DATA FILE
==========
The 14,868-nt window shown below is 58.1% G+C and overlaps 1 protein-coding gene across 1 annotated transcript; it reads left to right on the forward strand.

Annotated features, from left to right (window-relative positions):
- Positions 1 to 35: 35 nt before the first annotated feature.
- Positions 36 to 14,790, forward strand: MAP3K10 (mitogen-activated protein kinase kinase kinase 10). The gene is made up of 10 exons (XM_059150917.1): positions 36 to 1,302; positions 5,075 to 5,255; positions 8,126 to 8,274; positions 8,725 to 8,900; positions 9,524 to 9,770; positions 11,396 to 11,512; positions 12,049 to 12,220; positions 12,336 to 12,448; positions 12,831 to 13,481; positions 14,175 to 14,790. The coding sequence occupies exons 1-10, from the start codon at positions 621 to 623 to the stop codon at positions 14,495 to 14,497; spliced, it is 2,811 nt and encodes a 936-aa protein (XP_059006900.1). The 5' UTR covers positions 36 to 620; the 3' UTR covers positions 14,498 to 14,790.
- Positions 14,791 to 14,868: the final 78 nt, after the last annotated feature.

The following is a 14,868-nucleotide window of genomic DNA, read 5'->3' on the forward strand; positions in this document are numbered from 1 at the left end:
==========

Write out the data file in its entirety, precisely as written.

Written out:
The 14,868-nt window shown below is 58.1% G+C and overlaps 1 protein-coding gene across 1 annotated transcript; it reads left to right on the forward strand.

Annotated features, from left to right (window-relative positions):
- Positions 1 to 35: 35 nt before the first annotated feature.
- Positions 36 to 14,790, forward strand: MAP3K10 (mitogen-activated protein kinase kinase kinase 10). The gene is made up of 10 exons (XM_059150917.1): positions 36 to 1,302; positions 5,075 to 5,255; positions 8,126 to 8,274; positions 8,725 to 8,900; positions 9,524 to 9,770; positions 11,396 to 11,512; positions 12,049 to 12,220; positions 12,336 to 12,448; positions 12,831 to 13,481; positions 14,175 to 14,790. The coding sequence occupies exons 1-10, from the start codon at positions 621 to 623 to the stop codon at positions 14,495 to 14,497; spliced, it is 2,811 nt and encodes a 936-aa protein (XP_059006900.1). The 5' UTR covers positions 36 to 620; the 3' UTR covers positions 14,498 to 14,790.
- Positions 14,791 to 14,868: the final 78 nt, after the last annotated feature.

The following is a 14,868-nucleotide window of genomic DNA, read 5'->3' on the forward strand; positions in this document are numbered from 1 at the left end: